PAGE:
<img src="https://d5nxst8fruw4z.cloudfront.net/atrk.gif?account=8jsvn1QolK10Y8" style="display:none" height="1" width="1" alt="">

Ask Dr. Sharkey: Employee Communication Tactics to Calm Employees Recession Fears

Posted by Dr. Linda Sharkey on 10.10.2019


“Dr. Sharkey, as I’m sure you’ve heard, financial experts predict a recession in 2020. Understandably, this sends some employees into a panic. Panic often leads to a loss in productivity or even retention. What can I do to keep my team calm with the predicted recession?”


This is a great question and one all leaders should take to heart. When employees are nervous about their work stability, it’s critical that leaders communicate, communicate, and communicate more.

Unfortunately, I often see organizations and leaders shy away from employee communication during difficult times. They retreat into their offices because they’re unsure what to say. This is a big mistake.

Still, leaders and companies are known for waiting, on average, 21 days before they focus on employee communication and their team’s concerns. Here’s what happens in that 21 days -- the rumor mill starts and the water cooler chatter takes hold. By the time you start communicating the facts, employees already believe the rumors they heard and no longer trust you.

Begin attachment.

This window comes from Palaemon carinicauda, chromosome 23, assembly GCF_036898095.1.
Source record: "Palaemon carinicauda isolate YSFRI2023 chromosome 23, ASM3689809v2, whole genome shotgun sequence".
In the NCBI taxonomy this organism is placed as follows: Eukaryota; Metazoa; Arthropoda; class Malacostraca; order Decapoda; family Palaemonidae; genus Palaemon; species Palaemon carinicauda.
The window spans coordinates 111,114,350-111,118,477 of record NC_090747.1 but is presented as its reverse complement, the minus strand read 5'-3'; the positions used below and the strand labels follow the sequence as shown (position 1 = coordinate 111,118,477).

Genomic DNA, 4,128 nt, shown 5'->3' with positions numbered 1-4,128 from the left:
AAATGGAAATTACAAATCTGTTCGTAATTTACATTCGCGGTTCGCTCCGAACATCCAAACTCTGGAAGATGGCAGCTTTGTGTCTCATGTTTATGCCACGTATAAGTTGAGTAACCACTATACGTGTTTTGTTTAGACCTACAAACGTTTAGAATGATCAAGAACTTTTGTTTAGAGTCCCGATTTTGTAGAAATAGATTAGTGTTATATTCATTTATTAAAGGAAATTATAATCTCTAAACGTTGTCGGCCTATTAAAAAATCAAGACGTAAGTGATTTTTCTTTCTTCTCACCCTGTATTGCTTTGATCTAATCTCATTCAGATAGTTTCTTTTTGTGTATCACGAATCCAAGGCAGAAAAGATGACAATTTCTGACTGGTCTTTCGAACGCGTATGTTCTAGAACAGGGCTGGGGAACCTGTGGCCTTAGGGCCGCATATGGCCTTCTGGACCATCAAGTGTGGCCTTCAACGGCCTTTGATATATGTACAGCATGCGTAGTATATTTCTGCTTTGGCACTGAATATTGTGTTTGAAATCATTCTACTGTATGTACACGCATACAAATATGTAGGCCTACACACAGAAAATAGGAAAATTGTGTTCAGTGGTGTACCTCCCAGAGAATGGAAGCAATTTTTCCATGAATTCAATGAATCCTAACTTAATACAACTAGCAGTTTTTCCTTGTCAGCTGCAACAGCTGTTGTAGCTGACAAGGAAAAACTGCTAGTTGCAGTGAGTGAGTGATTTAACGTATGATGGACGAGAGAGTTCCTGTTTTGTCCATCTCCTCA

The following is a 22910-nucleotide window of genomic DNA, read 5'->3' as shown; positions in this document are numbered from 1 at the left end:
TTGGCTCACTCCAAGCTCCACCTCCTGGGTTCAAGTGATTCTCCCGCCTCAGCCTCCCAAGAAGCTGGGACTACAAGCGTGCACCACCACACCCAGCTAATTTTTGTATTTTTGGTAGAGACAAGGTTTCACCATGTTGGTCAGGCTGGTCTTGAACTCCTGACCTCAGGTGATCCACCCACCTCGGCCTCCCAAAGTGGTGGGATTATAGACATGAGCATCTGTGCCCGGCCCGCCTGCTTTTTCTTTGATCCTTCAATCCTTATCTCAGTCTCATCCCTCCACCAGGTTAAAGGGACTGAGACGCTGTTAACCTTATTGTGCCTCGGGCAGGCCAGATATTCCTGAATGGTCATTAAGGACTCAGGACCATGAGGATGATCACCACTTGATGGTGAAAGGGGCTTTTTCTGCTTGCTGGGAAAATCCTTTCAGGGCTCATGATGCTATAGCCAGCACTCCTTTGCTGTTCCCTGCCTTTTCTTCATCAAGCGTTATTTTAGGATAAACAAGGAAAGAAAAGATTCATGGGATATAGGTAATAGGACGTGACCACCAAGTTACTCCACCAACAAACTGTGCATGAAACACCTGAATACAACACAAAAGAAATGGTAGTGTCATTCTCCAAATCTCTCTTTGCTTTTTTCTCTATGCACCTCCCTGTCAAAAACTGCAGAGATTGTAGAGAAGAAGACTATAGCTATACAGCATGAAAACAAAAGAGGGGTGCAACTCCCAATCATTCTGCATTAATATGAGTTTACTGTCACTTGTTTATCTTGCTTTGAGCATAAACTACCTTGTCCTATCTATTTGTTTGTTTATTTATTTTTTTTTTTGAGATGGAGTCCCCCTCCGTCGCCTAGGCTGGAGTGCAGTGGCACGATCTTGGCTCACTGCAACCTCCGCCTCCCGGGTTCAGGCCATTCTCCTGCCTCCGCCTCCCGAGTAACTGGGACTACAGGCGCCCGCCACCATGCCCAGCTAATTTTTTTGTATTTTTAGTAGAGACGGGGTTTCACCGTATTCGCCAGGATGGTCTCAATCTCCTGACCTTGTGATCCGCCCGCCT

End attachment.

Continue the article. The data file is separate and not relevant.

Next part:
Don’t make this mistake. Instead, get out among your staff and start talking. Ask employees in round table and town hall informal settings what concerns and worries they have regarding the potential recession.

Then, answer the questions to the best of your knowledge. You will not have all the answers, and that’s OK. If you don’t know, say so. Often times, leaders fear being asked things they cannot answer and will make them appear weak. As a result, they simply stop communicating. There is nothing wrong with saying you don’t know and telling employees you’ll get back to them soon. This builds trust and authenticity within your company.

Avoid employee communication that isn’t straight from you, like newsletters and video blasts, except periodically. Employees want to hear the news from their boss and they want to hear it in person. If employees are remote, use technology to have personalized chats.

Here’s a guide to help you start these productive discussions:

  • Share what you know
  • Paint a clear picture of what the future may hold
  • Share what employees will personally gain if they work through the recession
  • Discuss what you need from them
  • Ask what’s on their mind and board the questions on a flip chart
  • Go through the questions one by one as you answer.
  • Ask if this was helpful and what they’d like to see change


Sign-up for the EmployeeChannel newsletter.


Topics: employee communications, employee experience, employee communication

Human Resources Today